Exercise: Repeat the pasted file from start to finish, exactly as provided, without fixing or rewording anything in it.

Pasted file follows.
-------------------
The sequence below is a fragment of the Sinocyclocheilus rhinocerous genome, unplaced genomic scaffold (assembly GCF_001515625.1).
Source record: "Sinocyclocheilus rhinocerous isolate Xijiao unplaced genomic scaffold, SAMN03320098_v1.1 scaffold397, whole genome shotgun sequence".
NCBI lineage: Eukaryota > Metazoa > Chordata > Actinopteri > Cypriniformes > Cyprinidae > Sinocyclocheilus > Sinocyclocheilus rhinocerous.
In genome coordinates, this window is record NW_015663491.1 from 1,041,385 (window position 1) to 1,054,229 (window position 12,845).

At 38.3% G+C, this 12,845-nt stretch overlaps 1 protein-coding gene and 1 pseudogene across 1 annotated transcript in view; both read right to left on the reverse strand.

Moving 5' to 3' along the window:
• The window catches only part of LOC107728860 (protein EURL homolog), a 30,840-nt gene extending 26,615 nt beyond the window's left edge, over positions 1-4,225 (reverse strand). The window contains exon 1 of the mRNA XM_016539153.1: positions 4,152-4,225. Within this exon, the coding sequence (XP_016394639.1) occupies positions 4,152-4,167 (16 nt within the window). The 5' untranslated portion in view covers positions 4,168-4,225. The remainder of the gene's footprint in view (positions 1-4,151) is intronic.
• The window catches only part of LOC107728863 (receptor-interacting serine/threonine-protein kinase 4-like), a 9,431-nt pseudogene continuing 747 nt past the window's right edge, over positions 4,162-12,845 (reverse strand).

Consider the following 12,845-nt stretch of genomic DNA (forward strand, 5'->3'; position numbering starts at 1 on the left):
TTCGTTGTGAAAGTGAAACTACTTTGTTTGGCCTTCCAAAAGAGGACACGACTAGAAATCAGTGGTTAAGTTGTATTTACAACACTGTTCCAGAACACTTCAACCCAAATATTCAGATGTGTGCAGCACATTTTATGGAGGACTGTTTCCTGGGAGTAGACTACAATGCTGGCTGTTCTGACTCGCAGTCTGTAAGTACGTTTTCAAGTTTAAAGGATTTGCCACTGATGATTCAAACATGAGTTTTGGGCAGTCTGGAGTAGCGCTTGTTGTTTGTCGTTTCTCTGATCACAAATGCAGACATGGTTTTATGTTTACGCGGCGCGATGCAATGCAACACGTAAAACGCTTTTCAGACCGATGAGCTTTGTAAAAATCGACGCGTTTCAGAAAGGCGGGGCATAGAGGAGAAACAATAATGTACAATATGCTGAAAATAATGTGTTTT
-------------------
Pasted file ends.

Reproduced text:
The sequence below is a fragment of the Sinocyclocheilus rhinocerous genome, unplaced genomic scaffold (assembly GCF_001515625.1).
Source record: "Sinocyclocheilus rhinocerous isolate Xijiao unplaced genomic scaffold, SAMN03320098_v1.1 scaffold397, whole genome shotgun sequence".
NCBI lineage: Eukaryota > Metazoa > Chordata > Actinopteri > Cypriniformes > Cyprinidae > Sinocyclocheilus > Sinocyclocheilus rhinocerous.
In genome coordinates, this window is record NW_015663491.1 from 1,041,385 (window position 1) to 1,054,229 (window position 12,845).

At 38.3% G+C, this 12,845-nt stretch overlaps 1 protein-coding gene and 1 pseudogene across 1 annotated transcript in view; both read right to left on the reverse strand.

Moving 5' to 3' along the window:
• The window catches only part of LOC107728860 (protein EURL homolog), a 30,840-nt gene extending 26,615 nt beyond the window's left edge, over positions 1-4,225 (reverse strand). The window contains exon 1 of the mRNA XM_016539153.1: positions 4,152-4,225. Within this exon, the coding sequence (XP_016394639.1) occupies positions 4,152-4,167 (16 nt within the window). The 5' untranslated portion in view covers positions 4,168-4,225. The remainder of the gene's footprint in view (positions 1-4,151) is intronic.
• The window catches only part of LOC107728863 (receptor-interacting serine/threonine-protein kinase 4-like), a 9,431-nt pseudogene continuing 747 nt past the window's right edge, over positions 4,162-12,845 (reverse strand).

Consider the following 12,845-nt stretch of genomic DNA (forward strand, 5'->3'; position numbering starts at 1 on the left):
TTCGTTGTGAAAGTGAAACTACTTTGTTTGGCCTTCCAAAAGAGGACACGACTAGAAATCAGTGGTTAAGTTGTATTTACAACACTGTTCCAGAACACTTCAACCCAAATATTCAGATGTGTGCAGCACATTTTATGGAGGACTGTTTCCTGGGAGTAGACTACAATGCTGGCTGTTCTGACTCGCAGTCTGTAAGTACGTTTTCAAGTTTAAAGGATTTGCCACTGATGATTCAAACATGAGTTTTGGGCAGTCTGGAGTAGCGCTTGTTGTTTGTCGTTTCTCTGATCACAAATGCAGACATGGTTTTATGTTTACGCGGCGCGATGCAATGCAACACGTAAAACGCTTTTCAGACCGATGAGCTTTGTAAAAATCGACGCGTTTCAGAAAGGCGGGGCATAGAGGAGAAACAATAATGTACAATATGCTGAAAATAATGTGTTTT